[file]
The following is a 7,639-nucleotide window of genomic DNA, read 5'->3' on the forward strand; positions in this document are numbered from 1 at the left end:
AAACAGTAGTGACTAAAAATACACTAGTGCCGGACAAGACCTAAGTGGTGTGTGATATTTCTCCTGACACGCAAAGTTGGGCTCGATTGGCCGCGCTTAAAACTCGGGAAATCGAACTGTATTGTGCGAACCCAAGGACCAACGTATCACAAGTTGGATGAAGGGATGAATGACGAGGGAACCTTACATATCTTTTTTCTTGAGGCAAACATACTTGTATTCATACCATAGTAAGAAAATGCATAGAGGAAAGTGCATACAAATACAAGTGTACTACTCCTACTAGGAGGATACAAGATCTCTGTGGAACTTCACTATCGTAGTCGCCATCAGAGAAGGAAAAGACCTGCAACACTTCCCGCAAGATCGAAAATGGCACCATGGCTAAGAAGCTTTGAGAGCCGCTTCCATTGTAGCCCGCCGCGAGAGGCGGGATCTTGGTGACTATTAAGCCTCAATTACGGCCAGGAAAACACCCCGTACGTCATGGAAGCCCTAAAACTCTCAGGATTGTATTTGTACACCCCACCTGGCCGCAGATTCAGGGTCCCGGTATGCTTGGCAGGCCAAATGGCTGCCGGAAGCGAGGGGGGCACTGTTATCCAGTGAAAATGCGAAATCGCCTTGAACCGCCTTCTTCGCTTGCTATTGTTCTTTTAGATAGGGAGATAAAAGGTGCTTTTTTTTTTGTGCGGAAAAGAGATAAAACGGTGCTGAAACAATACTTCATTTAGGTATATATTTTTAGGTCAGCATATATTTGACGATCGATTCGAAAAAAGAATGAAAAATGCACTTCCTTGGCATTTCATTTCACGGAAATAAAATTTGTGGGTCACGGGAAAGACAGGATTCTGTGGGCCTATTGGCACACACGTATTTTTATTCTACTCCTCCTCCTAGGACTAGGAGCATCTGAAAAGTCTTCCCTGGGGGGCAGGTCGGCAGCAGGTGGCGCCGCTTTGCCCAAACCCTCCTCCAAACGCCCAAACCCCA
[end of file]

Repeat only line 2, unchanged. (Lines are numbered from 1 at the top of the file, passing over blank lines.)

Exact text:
AAACAGTAGTGACTAAAAATACACTAGTGCCGGACAAGACCTAAGTGGTGTGTGATATTTCTCCTGACACGCAAAGTTGGGCTCGATTGGCCGCGCTTAAAACTCGGGAAATCGAACTGTATTGTGCGAACCCAAGGACCAACGTATCACAAGTTGGATGAAGGGATGAATGACGAGGGAACCTTACATATCTTTTTTCTTGAGGCAAACATACTTGTATTCATACCATAGTAAGAAAATGCATAGAGGAAAGTGCATACAAATACAAGTGTACTACTCCTACTAGGAGGATACAAGATCTCTGTGGAACTTCACTATCGTAGTCGCCATCAGAGAAGGAAAAGACCTGCAACACTTCCCGCAAGATCGAAAATGGCACCATGGCTAAGAAGCTTTGAGAGCCGCTTCCATTGTAGCCCGCCGCGAGAGGCGGGATCTTGGTGACTATTAAGCCTCAATTACGGCCAGGAAAACACCCCGTACGTCATGGAAGCCCTAAAACTCTCAGGATTGTATTTGTACACCCCACCTGGCCGCAGATTCAGGGTCCCGGTATGCTTGGCAGGCCAAATGGCTGCCGGAAGCGAGGGGGGCACTGTTATCCAGTGAAAATGCGAAATCGCCTTGAACCGCCTTCTTCGCTTGCTATTGTTCTTTTAGATAGGGAGATAAAAGGTGCTTTTTTTTTTGTGCGGAAAAGAGATAAAACGGTGCTGAAACAATACTTCATTTAGGTATATATTTTTAGGTCAGCATATATTTGACGATCGATTCGAAAAAAGAATGAAAAATGCACTTCCTTGGCATTTCATTTCACGGAAATAAAATTTGTGGGTCACGGGAAAGACAGGATTCTGTGGGCCTATTGGCACACACGTATTTTTATTCTACTCCTCCTCCTAGGACTAGGAGCATCTGAAAAGTCTTCCCTGGGGGGCAGGTCGGCAGCAGGTGGCGCCGCTTTGCCCAAACCCTCCTCCAAACGCCCAAACCCCA